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The adoption of national, regional and institutional policies to promote free access to scientific knowledge have contributed significantly to boosting the growth of open access. In this context, the gold route represents one of the most important paths for the universalization of open access to scientific literature and the solutions employed complement the advances of open access globally with the contribution of the commercial publishers that started to gradually adopt open access solutions, the emergence of open access megajournals and open access repositories of articles published in restricted access journals. In recent years we have also seen the easing of use licenses that contribute to the increase of the number of open access publications, mainly in line with the principles and practices of open science.
Although the increase of open access publications is noticeable, the distribution of these titles among countries is not homogeneous; two contexts stand out. On the one hand, there are countries with an important tradition in commercial publishing, especially in the USA, UK, the Netherlands and Germany, and whose advance toward open access depends on business models that ensure the financial returns to large publishers; and on the other, there are mainly the emerging economies, whose journals do not draw much commercial interest, being mostly published in open access. Between these two environments, there are also national initiatives in developed countries that publish journals outside the commercial circuit of the large publishers.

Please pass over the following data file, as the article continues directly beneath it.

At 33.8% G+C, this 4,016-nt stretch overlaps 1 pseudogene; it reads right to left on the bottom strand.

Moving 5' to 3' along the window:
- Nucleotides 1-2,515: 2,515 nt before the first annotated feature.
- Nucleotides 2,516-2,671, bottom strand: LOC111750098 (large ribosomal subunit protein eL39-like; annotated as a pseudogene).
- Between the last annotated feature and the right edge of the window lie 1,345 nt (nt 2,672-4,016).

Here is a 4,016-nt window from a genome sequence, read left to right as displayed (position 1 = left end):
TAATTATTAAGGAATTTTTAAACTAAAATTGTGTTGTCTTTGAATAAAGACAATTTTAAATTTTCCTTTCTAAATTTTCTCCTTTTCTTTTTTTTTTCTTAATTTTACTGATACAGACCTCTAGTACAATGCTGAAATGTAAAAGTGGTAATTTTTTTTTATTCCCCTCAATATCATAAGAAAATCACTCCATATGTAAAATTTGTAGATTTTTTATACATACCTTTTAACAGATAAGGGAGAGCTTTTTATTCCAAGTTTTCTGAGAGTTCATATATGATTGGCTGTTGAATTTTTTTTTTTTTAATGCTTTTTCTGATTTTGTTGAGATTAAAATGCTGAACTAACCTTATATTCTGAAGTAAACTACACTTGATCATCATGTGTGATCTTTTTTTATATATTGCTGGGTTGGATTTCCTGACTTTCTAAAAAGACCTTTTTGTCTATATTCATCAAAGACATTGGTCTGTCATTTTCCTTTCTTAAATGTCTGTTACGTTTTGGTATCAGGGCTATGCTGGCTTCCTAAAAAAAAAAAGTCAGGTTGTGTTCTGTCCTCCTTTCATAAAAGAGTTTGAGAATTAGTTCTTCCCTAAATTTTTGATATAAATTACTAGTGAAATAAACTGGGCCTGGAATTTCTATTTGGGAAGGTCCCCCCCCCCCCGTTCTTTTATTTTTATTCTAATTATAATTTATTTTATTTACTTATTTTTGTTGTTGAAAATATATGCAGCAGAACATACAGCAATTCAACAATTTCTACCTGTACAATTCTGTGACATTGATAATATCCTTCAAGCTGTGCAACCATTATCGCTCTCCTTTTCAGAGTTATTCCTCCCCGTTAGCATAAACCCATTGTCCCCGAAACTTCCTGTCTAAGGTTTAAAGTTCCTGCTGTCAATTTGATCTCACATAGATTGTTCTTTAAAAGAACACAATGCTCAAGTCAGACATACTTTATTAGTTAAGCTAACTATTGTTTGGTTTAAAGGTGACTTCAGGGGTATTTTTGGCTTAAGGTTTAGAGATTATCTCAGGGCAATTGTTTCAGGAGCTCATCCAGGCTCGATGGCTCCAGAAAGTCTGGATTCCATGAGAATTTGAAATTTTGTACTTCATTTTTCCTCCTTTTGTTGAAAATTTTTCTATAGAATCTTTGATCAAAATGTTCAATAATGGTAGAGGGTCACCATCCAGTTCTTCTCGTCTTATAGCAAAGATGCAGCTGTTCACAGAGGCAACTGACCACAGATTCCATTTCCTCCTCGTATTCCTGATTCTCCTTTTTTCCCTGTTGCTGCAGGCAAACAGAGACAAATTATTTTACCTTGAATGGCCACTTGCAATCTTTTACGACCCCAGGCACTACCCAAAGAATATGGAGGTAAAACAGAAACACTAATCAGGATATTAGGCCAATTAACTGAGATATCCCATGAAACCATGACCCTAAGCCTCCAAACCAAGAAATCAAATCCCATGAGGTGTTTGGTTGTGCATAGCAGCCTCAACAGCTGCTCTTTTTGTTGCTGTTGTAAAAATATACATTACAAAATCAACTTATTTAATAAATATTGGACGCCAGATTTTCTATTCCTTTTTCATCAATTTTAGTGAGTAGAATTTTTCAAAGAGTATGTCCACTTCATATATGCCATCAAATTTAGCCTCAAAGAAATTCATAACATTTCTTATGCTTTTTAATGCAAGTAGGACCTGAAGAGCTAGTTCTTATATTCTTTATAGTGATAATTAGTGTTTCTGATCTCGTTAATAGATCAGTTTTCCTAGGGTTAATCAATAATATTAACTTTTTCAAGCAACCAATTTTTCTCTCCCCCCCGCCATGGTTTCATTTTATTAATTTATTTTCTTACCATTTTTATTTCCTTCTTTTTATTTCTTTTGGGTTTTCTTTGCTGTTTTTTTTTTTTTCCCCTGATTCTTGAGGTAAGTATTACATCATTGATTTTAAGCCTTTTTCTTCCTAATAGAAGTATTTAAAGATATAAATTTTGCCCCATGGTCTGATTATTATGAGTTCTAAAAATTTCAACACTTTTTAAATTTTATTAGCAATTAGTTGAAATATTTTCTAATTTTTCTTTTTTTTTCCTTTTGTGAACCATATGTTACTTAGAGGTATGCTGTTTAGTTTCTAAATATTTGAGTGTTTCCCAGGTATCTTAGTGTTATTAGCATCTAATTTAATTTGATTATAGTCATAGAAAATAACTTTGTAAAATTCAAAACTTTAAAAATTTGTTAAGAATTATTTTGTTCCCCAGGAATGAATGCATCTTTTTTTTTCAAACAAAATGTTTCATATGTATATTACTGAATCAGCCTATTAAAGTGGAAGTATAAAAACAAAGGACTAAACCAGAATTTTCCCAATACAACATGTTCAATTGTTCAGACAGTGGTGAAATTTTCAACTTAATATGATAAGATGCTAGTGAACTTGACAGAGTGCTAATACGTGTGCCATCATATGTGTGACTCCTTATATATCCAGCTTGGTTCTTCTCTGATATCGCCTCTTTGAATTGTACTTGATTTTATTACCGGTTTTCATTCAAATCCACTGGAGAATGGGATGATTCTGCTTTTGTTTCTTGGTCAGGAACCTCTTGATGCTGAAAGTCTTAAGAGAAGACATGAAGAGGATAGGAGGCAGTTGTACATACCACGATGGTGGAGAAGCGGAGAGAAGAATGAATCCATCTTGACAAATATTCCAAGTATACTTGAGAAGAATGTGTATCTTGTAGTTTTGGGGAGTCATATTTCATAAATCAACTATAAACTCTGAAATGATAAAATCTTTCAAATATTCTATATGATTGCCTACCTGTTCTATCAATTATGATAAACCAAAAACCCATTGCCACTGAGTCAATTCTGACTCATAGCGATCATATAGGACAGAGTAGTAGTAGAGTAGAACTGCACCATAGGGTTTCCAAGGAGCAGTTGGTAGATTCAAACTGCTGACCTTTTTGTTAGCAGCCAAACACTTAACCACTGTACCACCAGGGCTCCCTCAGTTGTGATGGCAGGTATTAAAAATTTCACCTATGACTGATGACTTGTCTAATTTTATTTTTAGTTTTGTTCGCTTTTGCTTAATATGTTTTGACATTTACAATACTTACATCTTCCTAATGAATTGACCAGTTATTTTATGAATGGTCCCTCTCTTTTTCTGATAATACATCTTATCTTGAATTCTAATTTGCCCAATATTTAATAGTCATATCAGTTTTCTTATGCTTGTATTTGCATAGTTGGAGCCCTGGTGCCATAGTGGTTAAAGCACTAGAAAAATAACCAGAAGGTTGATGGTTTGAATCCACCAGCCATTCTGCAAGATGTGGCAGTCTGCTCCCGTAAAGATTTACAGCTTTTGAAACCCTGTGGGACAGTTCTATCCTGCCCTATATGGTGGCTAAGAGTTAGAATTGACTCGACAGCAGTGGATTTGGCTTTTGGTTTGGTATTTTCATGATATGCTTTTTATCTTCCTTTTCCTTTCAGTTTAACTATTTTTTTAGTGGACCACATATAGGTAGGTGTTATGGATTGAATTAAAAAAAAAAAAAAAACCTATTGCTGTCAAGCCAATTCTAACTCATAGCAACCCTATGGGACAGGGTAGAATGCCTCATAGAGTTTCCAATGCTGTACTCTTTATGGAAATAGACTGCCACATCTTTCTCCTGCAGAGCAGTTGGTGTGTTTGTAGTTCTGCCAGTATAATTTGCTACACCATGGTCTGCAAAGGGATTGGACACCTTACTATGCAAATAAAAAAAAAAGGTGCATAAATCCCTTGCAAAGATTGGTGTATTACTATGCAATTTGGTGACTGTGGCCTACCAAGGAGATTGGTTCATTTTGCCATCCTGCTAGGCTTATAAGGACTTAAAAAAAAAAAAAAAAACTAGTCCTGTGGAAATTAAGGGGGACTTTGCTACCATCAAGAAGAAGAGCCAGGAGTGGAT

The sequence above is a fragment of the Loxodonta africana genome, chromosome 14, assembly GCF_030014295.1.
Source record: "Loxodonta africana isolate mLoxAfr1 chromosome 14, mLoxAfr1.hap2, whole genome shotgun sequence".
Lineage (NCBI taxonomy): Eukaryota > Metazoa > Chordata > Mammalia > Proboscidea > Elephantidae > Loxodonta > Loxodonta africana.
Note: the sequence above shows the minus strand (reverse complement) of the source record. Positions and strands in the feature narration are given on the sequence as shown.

In this scenario, Latin America is known to be one of the most advanced regions of the world to use the open access publishing model as a strategy to increase the visibility of the scientific output in the countries of the region. This protagonism is largely driven by national and regional initiatives, underlining the pioneering SciELO, which, through its decentralized model, promoted and developed a network of national collections of open access journals, focusing on each countries’ conditions and priorities. In most of these countries the collections reflect the implementation of public policies supporting research infrastructure and its communication, with emphasis on nationally published journals.
Through similar solutions, other countries have also highlighted the importance of nationally published journals for their national research systems, and have been making efforts to develop national open access journals collections (France, Serbia, and Japan, among others) as one of the essential components of their strategies of active participation in the global flow of scientific output and scholarly communication.
In view of the above, this panel will analyze the main characteristics of the most relevant national solutions, advances already achieved, barriers and challenges toward…